Plot: The corrupt Governor Elden (John Emery) has accused two men of fencing pirate gold, but neither was aware that the business they worked in was a front, so they make a run for freedom. Davey (Donald O’Connor) and Tom (Will Geer) are able to escape capture and seek passage on a pirate ship, but as the two friends are hapless, they soon irritate the buccaneers. Before they can walk the plank however, Davey concocts a ruse about smallpox and the pirates panic, abandoning ship in the process. Now Davey and Tom find themselves the captains of their own ship, which is then involved in an accidental sea battle and soon enough, the two are viewed as genuine pirates. But all they want to do is clear their names so they can return home, though Elden and some tough pirates stand in the way.
Entertainment Value: This is not the typical swashbuckler, instead Double Crossbones takes a lighter, wackier approach to the high seas. The narrative is silly, but has most of the elements you could want from a pirate movie, with solid period production values and the usual genre tropes present. The tone is light and there’s a good amount of slapstick involved, not to mention some musical moments, but the movie is rooted in the pirate cinema tradition. So yes, Double Crossbones is an offbeat take on the pirates, but it is still a pirate movie, through and through. The costumes, set design, and historical touches add a lot to the experience and for fans of pirate cinema, should be enough of a lure. In addition to the sets and costumes, the cinematography is quite good and the Technicolor visuals can really shine. The movie has some adventure, some action, and of course some humor, as well as the requisite romance thread, with our unlikely hero vying for the hand of his beloved. Double Crossbones is a brisk, fun movie that more than earns our recommendation.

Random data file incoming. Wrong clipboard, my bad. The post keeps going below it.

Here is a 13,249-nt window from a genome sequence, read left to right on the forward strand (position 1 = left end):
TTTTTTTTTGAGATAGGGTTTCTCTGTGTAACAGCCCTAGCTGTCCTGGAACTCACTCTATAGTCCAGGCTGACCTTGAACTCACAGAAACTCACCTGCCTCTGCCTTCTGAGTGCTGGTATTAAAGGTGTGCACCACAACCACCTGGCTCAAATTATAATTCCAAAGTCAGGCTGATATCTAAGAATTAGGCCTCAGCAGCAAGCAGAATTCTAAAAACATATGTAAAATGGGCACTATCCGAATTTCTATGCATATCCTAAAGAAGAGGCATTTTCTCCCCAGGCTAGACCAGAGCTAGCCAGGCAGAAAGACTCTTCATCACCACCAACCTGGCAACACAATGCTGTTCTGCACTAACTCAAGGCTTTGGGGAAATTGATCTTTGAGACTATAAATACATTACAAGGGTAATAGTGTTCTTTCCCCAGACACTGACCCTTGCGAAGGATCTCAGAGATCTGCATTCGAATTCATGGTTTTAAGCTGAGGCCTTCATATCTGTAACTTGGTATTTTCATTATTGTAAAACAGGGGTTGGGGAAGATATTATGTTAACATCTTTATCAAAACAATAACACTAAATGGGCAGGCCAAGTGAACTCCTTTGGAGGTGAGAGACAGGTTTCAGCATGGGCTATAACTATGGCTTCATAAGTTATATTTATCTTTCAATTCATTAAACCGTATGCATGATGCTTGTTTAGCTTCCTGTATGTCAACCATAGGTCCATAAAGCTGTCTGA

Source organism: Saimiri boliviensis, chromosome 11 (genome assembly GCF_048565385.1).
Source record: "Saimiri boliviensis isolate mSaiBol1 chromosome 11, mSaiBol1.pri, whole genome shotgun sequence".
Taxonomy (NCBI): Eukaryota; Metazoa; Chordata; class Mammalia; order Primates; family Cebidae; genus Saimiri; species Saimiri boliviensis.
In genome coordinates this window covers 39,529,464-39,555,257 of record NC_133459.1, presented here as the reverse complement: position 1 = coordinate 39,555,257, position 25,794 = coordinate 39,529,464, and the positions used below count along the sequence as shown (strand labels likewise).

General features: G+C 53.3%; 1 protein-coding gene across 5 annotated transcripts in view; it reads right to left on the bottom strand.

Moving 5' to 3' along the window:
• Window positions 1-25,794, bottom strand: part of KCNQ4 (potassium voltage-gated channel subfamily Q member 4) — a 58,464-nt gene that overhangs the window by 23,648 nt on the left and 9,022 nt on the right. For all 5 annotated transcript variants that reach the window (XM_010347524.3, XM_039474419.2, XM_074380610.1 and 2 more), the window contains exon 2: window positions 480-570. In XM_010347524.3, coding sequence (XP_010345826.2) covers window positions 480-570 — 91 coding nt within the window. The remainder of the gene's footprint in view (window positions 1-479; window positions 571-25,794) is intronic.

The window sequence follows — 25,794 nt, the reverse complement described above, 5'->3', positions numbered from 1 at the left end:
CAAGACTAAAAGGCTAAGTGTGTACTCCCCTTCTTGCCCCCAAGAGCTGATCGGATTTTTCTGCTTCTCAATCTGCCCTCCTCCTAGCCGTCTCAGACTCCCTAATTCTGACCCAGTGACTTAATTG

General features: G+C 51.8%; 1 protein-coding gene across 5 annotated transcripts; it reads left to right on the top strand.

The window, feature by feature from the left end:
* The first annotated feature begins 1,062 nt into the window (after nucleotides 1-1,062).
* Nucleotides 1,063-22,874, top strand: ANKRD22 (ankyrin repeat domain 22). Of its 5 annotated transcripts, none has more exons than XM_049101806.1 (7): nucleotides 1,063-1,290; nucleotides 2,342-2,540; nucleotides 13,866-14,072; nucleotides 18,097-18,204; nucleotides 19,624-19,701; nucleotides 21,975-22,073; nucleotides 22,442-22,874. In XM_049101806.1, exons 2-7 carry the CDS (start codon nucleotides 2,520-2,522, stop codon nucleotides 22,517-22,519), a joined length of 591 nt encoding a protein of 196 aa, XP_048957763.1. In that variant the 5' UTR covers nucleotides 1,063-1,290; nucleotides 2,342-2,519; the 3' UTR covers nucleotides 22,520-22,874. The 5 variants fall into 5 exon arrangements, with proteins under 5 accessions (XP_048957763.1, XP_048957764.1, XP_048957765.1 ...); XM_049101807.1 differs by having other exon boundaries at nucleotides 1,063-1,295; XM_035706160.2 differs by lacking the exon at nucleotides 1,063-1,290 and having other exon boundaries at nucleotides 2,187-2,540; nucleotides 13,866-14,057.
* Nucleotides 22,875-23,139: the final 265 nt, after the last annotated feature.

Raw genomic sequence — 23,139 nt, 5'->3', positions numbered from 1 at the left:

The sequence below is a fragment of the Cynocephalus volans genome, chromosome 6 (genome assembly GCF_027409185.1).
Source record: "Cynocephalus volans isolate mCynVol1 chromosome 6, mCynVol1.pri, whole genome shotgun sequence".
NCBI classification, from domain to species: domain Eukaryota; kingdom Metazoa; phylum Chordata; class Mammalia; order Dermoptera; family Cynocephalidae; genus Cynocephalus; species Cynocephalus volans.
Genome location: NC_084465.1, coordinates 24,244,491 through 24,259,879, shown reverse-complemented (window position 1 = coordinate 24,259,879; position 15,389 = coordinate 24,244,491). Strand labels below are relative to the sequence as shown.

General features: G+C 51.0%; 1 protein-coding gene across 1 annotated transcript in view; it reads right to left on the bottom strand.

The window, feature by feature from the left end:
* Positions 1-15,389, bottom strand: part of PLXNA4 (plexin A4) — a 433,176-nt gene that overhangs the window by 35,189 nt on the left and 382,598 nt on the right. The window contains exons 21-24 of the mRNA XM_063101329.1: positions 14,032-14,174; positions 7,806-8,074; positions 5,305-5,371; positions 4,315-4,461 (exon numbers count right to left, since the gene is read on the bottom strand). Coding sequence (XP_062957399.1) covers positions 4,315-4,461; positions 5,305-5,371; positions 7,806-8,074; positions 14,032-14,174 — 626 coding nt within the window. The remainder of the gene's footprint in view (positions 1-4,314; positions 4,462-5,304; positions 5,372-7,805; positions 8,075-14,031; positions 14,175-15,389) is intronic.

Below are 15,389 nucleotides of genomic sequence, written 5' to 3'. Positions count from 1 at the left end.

At the center of this colorful romp is Donald O’Connor, an all around solid performer who gets to show off several aspects of his talents here. This is less reliant on action than most pirate movies, but O’Connor gets to do some light physical elements, often for comedic effect. And that humor is where he shines, as he is able to do both physical gags and verbal banter with equal skill. I think he handles the dialogue of Double Crossbones quite well, naive at times, but just smart enough to fake his way through some tricky scenarios, which seems right on point for the character. He is also just plain likable and has good screen presence, so he keeps you interested throughout. His fans will be happy to know he gets a musical number as well, which he performs with skill. I think he carries the movie here and proves to be a more than capable, if a little nontraditional pirate lead. The cast also includes Glenn Strange, Helena Carter, John Emery, Alan Napier, and Will Geer.
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